Yoga - Hatha Yoga
In Sanskrit “ha” means "the sun" and “tha” means "the moon".
Hence Hatha Yoga represents the union "of the pairs of opposites". Oftentimes Hatha Yoga is also interpreted as "forceful yoga" since, of all Yoga forms, it calls for the most physical exercises. There is definitely no doubt that Hatha Yoga is the form of Yoga that is the most well-known in the West.
This, perhaps, is why there are so many definitions of Hatha Yoga.
First and foremost, Hatha Yoga is focusing on the practice of physical poses (asanas) and breathing exercises (pranayama). These are done to vitalize the subtle channels (called Nadis) in the Human Being. For this reason Hatha Yoga focuses on the 3rd and 4th steps of the 8-fold path of Yoga.
Hatha Yoga’s objective is to eliminate the obstacles so that the practitioner gets ready for the further steps of:
- Pratyahara (sense-withdrawal)
- Dharana (Concentration)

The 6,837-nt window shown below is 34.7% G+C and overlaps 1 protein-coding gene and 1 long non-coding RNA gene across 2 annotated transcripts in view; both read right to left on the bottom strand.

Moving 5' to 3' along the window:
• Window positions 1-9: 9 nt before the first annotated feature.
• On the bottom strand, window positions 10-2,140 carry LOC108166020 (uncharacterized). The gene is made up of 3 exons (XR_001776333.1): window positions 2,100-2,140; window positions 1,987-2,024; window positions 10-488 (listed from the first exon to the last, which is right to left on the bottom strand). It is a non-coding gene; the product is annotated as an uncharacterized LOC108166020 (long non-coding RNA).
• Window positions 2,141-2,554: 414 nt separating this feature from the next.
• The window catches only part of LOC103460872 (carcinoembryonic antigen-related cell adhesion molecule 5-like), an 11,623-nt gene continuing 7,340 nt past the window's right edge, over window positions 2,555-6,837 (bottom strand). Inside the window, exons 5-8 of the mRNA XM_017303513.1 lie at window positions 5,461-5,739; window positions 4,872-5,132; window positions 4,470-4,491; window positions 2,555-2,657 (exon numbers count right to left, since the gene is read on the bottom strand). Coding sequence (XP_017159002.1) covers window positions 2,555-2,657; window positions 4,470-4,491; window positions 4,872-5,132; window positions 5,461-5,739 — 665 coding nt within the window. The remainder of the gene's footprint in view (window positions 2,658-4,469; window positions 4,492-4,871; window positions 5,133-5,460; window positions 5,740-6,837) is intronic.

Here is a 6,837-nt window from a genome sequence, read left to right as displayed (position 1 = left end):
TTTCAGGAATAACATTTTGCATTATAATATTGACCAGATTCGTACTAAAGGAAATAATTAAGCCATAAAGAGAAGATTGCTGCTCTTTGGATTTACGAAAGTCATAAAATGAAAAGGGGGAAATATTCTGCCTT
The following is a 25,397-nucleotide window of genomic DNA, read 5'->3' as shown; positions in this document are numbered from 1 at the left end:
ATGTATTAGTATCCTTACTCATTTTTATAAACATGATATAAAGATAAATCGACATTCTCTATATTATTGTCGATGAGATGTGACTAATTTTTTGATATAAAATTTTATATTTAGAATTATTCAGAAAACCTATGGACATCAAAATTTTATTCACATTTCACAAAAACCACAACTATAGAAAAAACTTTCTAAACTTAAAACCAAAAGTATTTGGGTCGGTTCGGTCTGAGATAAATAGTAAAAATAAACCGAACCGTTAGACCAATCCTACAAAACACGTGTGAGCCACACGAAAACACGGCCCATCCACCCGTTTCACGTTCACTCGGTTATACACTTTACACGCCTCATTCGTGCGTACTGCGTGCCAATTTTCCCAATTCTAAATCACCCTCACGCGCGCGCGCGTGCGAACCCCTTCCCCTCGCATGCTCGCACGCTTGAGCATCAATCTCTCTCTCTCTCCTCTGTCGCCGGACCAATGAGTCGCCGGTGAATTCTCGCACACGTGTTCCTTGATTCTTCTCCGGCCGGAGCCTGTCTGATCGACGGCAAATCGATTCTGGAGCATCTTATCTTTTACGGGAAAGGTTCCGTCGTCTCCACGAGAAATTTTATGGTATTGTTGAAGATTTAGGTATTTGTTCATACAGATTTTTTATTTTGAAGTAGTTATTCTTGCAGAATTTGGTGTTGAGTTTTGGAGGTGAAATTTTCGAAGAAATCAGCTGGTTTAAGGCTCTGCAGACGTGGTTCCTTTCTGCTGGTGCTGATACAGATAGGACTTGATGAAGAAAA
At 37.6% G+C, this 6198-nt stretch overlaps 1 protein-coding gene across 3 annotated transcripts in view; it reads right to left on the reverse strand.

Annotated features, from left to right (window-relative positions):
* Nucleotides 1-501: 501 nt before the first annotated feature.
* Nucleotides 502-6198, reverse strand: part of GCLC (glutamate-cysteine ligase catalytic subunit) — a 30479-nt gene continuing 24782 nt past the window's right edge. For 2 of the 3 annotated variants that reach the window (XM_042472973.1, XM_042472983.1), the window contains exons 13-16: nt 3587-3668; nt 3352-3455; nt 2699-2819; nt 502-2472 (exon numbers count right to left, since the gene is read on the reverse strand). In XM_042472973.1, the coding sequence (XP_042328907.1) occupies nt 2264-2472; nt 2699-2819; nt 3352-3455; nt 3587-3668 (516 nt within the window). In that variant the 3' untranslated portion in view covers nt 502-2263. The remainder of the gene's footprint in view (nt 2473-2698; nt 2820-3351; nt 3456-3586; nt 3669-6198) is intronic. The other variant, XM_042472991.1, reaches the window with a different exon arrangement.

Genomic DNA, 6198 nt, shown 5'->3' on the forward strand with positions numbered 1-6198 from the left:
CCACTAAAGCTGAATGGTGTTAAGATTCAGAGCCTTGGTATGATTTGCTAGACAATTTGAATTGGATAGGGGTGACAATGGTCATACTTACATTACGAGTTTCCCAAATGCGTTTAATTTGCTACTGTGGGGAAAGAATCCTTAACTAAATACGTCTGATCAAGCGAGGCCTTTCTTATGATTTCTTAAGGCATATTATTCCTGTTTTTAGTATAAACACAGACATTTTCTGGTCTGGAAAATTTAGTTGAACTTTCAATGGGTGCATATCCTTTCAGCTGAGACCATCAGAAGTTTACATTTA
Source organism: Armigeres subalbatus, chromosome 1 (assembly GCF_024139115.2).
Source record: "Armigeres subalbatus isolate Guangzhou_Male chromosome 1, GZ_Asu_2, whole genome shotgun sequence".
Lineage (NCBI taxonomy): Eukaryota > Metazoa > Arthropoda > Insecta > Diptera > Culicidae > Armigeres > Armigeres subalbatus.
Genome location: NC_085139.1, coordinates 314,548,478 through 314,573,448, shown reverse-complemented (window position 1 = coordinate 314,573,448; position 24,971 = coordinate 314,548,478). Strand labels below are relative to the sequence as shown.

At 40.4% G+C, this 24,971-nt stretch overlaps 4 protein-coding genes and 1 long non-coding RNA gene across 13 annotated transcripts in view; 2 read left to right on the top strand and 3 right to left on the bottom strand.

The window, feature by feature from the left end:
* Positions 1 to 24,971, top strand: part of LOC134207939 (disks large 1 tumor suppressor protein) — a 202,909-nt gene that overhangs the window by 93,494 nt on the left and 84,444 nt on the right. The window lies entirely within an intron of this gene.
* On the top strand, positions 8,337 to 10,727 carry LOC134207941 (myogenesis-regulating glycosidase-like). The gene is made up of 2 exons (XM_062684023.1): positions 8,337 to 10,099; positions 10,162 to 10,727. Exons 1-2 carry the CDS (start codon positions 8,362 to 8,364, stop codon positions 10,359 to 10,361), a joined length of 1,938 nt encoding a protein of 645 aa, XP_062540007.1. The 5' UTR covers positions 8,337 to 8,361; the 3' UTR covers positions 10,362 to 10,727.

- Dhyana (Meditation)
- Samadhi (Balance).
Yoga poses (asanas) in Hatha Yoga carry two vital purposes. The first air is, to practice real meditation, you must have at the least one pose in which you are perfectly comfortable for quite some time. The more such poses you are able to master, the better to practise meditation.
The next objective of Yoga poses is to deliver health and energy benefits to the body and mind. This is done by opening up the subtle channels (Nadis). When such poses are done regularly, the path of Hatha Yoga opens of its own accord. Even so, you still have to follow it further.
The breathing exercises (Pranayama) in Hatha Yoga is necessary to master your breath. If you are able to master breathing, know that mastery of your mind is within reach. Through the practice of breath exercises the flow of prana (life force) through the subtle channels (Nadis) is chanelized. That energy is definitely required to proceed on the more advanced stages of Hatha Yoga. Ultimately it leads Samadhi a state of mental equilibrium and bliss.